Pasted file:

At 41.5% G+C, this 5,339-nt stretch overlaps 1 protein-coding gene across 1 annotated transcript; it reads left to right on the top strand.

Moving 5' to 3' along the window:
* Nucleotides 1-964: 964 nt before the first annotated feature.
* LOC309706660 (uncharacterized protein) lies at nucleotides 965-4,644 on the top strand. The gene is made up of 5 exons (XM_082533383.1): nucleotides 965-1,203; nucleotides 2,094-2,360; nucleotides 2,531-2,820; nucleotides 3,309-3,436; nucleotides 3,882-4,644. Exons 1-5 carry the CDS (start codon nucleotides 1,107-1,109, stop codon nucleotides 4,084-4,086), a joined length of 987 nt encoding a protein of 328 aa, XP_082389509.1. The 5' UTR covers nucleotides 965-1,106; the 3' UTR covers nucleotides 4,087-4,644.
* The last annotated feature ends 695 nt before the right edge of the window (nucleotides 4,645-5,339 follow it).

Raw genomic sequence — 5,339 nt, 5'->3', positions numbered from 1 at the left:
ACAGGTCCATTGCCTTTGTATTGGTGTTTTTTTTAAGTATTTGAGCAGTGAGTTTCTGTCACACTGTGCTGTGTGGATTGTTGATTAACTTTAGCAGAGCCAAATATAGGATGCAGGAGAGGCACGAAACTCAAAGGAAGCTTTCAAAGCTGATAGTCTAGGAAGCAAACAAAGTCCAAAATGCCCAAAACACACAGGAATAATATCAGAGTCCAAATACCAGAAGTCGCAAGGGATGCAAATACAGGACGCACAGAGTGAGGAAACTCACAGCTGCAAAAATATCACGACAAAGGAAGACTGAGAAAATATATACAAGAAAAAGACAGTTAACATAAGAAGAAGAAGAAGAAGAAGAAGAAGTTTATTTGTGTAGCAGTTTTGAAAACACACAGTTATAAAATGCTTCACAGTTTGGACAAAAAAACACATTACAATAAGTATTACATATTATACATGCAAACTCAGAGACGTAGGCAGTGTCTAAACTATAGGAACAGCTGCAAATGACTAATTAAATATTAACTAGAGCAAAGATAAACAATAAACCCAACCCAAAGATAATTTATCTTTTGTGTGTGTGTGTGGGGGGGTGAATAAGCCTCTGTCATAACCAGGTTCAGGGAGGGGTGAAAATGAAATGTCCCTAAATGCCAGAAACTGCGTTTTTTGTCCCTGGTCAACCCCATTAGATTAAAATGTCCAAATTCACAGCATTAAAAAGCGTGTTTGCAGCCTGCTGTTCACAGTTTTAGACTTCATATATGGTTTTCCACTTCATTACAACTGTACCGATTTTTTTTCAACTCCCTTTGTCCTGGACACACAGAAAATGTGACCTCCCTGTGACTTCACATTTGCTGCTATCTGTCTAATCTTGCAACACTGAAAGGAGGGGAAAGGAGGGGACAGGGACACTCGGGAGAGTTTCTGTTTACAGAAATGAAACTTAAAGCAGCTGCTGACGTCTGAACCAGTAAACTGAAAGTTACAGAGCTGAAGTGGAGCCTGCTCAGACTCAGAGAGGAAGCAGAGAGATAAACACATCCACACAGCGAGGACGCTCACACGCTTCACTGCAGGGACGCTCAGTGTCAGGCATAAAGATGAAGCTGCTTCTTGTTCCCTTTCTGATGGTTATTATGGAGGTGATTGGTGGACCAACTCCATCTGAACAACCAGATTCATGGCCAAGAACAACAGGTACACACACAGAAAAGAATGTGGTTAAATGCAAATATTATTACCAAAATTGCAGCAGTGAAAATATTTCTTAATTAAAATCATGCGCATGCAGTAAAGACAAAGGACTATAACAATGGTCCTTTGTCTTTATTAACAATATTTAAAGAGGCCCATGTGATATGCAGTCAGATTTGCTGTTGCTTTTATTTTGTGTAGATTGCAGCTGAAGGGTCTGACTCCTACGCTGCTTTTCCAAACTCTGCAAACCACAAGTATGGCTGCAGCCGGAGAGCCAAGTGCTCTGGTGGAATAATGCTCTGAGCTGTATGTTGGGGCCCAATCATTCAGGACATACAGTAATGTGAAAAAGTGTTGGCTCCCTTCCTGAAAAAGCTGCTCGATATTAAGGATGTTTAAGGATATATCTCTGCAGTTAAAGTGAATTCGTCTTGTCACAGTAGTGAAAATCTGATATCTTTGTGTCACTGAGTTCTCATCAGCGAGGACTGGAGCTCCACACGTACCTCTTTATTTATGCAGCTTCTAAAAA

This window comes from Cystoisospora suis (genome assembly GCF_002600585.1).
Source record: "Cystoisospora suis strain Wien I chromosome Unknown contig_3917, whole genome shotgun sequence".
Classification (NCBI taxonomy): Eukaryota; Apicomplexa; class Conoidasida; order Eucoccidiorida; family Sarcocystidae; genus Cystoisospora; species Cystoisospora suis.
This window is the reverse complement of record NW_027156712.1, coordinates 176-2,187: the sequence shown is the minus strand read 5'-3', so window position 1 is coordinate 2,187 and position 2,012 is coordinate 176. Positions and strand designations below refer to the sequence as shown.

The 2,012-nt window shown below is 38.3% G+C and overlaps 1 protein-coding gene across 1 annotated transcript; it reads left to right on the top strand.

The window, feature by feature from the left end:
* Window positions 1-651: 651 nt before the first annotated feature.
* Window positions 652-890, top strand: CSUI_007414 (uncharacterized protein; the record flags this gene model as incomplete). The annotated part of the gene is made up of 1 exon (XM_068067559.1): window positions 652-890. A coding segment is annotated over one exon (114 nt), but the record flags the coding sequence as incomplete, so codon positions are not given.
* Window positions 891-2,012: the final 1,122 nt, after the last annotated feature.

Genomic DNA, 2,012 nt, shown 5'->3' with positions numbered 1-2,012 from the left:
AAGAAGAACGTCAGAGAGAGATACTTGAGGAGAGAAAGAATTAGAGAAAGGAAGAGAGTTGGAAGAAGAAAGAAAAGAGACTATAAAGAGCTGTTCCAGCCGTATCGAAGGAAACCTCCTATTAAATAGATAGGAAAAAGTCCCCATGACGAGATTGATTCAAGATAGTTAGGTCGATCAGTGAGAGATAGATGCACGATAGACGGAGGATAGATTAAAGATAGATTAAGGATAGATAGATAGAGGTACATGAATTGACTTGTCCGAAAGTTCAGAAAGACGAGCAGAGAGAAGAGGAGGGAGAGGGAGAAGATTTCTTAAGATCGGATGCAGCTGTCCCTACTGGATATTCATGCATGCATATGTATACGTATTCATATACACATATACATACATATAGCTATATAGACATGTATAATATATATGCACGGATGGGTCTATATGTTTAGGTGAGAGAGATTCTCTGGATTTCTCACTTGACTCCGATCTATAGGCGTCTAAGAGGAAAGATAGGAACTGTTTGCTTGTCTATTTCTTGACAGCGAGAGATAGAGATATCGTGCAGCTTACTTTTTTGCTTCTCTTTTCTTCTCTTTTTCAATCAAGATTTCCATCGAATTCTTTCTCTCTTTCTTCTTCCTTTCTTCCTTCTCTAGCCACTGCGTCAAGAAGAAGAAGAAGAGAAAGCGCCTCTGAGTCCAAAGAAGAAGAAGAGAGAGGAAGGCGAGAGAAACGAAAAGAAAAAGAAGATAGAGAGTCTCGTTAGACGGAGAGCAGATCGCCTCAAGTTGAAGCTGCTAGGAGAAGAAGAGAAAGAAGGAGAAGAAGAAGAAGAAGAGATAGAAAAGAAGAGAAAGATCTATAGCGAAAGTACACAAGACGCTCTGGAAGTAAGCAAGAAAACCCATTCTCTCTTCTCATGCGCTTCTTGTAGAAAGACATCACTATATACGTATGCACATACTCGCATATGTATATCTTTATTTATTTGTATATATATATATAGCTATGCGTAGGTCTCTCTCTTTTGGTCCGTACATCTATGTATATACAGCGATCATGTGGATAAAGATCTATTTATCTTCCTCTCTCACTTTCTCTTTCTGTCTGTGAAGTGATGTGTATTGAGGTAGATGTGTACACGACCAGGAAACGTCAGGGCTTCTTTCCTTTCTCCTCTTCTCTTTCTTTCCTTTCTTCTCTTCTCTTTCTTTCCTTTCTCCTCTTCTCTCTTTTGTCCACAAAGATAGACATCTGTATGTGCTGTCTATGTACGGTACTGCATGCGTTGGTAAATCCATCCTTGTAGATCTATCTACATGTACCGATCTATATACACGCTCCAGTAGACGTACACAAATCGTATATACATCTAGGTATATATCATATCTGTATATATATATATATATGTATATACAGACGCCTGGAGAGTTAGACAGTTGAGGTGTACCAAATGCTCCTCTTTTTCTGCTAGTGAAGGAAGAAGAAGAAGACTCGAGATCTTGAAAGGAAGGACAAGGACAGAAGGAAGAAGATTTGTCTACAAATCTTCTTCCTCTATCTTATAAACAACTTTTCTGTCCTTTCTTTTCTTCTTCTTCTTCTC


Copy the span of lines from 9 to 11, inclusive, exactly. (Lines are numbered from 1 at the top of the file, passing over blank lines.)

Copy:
Source record: "Cystoisospora suis strain Wien I chromosome Unknown contig_3917, whole genome shotgun sequence".
Classification (NCBI taxonomy): Eukaryota; Apicomplexa; class Conoidasida; order Eucoccidiorida; family Sarcocystidae; genus Cystoisospora; species Cystoisospora suis.
This window is the reverse complement of record NW_027156712.1, coordinates 176-2,187: the sequence shown is the minus strand read 5'-3', so window position 1 is coordinate 2,187 and position 2,012 is coordinate 176. Positions and strand designations below refer to the sequence as shown.